What makes that brand so potent. Considering the ingredients amongst all brands are very similar I'm under the impression it's the variety of horseradish? Am I wrong? If I'm right what are the spicier varieties? If I'm wrong what's the secret to strong horseradish? Is it the recipe? The growing conditions?

Thanks for any input, links, any info whatsoever.



I understand that horseradish gets its heat from the length of time the grated root is exposed to air. If you want it really hot, wash and peel the root, then zest (really finely grate) it so it more of it has exposure to the air (you can also puree it, but zesting is reportedly best, though time consuming). Leave it about three minutes, then add 2-3 tbs. vinegar and ½ tsp of salt for each cup of horseradish. For mild sauces, most people add the vinegar and salt immediately after pureeing. The vinegar stops the oxidation action.
 
gardener
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I have been growing horseradish for 20 years.  I eat tons of the greens. I put them in rice, beans, pasta, or any similar dish.  I don't till and it stays in the same place. Cruciferous vegetables fight cancer and help our gut microbiome. This is, in my experience, the easiest and most productive cruciferous vegetable to grow.  I am amazed how few people eat the leaves. I am anti-cancer and I vote, with my mouth.
John S
PDX OR
 
Posts: 319
Location: Dawson Creek, BC, Canada
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I have no references on this.

At some point, you put grated horseradish into vinegar.  Apparently if you use apple cider vinegar, the solution will change colour (and possibly degrade).  Apparently, if you use white wine vinegar or rice vinegar, it won't.  I've seen nothing about other vinegars.  And this is just one anecdotal report.

Why post?  I would like to plant horseradish from seed, I am not finding seed.  Will roots from some place much warmer than where I am, going to do well?  Do I need to let a couple of patches mature, and develop seed, before I start to develop horseradish meant for where I live?

I can buy a couple of ounces of root (for planting) from one place for $4 or so plus shipping (not free).  I can be 4 ounces for a bit more.  ... I can buy 4 pounds of root for maybe 10 times the 2 ounces (32 times the stuff at 10 times the price).  I am on 40 acres, I can plant this all over.  Maybe the wild rose won't like it, and go away?    Someone said deer in his area like eating it.  I have lots of deer (white tail, mule, moose), and I really don't want any of them around.

I hope to have fruit and nut trees growing here in the future.  Growing horseradish under said trees seems to be a good idea.  So, starting a bunch of horseradish patches around the property to allow them to go to seed, and produce new plants from seed in the vicinity seems a reasonable thing to do.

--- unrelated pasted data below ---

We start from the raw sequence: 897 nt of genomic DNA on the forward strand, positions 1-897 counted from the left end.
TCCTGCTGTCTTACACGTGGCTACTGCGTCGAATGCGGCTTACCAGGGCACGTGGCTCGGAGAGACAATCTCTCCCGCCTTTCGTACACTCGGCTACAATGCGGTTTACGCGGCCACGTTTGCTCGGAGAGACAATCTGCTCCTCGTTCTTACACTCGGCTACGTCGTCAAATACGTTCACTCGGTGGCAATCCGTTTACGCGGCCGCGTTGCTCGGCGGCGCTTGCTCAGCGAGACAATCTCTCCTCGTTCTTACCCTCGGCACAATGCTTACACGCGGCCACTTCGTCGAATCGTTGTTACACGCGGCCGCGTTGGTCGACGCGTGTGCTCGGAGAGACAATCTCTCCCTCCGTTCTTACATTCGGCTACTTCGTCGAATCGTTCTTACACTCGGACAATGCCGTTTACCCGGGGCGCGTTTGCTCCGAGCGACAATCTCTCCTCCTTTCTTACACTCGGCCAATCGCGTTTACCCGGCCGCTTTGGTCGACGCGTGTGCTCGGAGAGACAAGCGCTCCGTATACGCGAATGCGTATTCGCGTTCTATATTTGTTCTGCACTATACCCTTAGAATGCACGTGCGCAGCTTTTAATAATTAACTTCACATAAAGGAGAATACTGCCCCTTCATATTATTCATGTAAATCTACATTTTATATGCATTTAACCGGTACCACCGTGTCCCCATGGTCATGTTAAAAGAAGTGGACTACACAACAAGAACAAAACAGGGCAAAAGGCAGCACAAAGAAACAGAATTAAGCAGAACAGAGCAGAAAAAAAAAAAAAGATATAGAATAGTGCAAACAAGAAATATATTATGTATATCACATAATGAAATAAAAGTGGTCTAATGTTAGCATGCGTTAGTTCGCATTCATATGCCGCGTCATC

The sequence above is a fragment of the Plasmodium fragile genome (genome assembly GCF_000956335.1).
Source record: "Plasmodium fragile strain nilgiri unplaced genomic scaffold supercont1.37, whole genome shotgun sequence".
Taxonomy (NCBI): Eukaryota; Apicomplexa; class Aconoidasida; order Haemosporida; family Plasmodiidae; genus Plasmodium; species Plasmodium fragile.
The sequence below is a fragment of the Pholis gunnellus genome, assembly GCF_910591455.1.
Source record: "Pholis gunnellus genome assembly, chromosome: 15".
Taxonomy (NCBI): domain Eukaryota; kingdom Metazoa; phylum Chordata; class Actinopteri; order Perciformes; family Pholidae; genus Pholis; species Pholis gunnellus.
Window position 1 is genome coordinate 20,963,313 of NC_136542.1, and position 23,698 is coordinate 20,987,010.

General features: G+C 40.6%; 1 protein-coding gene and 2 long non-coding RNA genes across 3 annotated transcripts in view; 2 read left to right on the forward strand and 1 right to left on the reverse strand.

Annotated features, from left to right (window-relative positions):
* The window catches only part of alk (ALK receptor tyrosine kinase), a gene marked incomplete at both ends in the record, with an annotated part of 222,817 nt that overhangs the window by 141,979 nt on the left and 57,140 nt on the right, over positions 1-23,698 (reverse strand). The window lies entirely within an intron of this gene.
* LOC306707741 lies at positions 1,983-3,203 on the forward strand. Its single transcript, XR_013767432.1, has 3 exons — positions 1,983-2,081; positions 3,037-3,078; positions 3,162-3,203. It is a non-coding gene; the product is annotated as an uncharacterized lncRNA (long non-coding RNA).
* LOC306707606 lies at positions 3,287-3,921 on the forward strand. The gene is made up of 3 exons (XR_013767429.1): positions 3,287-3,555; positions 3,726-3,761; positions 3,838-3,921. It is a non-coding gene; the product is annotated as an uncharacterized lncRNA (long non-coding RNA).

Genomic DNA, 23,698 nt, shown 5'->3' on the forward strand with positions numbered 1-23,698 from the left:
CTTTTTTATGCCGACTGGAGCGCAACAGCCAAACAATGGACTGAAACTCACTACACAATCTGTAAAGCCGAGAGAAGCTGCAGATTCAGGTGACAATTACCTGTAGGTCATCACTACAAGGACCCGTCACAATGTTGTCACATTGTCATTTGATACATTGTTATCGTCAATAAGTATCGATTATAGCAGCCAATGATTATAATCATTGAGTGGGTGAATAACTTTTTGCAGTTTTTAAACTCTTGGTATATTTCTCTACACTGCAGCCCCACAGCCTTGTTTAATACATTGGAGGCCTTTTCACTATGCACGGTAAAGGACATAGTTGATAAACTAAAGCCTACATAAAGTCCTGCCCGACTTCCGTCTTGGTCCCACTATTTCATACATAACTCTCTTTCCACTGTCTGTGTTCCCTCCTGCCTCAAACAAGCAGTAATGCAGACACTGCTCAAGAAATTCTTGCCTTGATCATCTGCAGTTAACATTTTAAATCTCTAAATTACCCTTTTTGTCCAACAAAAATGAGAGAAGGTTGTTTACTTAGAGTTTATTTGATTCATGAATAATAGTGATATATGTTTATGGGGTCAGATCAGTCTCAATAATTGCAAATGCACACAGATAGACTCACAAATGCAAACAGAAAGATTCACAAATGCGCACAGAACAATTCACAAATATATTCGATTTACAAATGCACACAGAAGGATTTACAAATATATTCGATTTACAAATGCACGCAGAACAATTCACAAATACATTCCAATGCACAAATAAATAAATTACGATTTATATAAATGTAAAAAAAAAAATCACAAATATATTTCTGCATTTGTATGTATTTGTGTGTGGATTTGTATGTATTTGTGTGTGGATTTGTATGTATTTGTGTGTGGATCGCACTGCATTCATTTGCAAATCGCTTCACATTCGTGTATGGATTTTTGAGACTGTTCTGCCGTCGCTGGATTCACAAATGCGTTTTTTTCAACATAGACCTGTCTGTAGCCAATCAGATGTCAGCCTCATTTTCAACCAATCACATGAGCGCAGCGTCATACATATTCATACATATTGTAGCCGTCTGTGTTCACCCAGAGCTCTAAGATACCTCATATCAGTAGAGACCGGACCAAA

pollinator
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Location: Virginia USDA 7a/b
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https://www.westcoastseeds.com/blogs/how-to-grow/how-to-grow-horseradish

There seem to be several seed suppliers out there.

Edit, those all appear to be roots! That is wierd. I will see if mine make any. I'll send you some.
 
Gordon Haverland
Posts: 319
Location: Dawson Creek, BC, Canada
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West Coast Seeds had horseradish seeds on their catalog a coupe of years ago, which I ordered.  They didn't deliver any, as they said they were "bad".  They haven't had seeds (that I have seen) since then.

As near as I can tell, the path to developing plants meant for your conditions, is through seed.  Landracing is a theme on this.

The biggest "lot" of root I can get is 5 pounds (I could get multiple lots, but I loose the less than linear scale-up if I do).  I have an established plot of fruit trees I want to start horseradish in.  I have new plot of fruit trees that are just getting started, and maybe horseradish will help keep the grass at arms length.  I have  a plot of pine and poplar, that I put black currant in.  Maybe the black currant would like some horseradish for a neighbour?  My lawn is ridiculously large, my plan is to move much of it to something productive.  But outside the lawn, I have lots of other places.  I was kind of looking at the "dead wood" process for much of this.

1. Lay some dead wood on the ground where you want to plant as the snow is about to disappear.
2. Every once in a while, move the peaces so as to uniformly shade out the species growing there.
3. When the ground temperature gets warm enough, plant your seed (or root) in a central spot of this area.
4. Occasionally reposition the dead wood to shade out "weeds" around your desire plant.
... And in the spirit of so many Internet postings.
n. Profit.

 
Gordon Haverland
Posts: 319
Location: Dawson Creek, BC, Canada
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Thank you very much for the offer of sending seeds TJ.

It sounds like you don't know if you have any seeds.  How about I get a rain check, and if you have seeds, I may take you up on it?

I suspect most Permies are getting ready for spring now.  I just got out of an exceptional cold spell which got down to -40.  Spring ain't any time soon here.

Happy growing, people.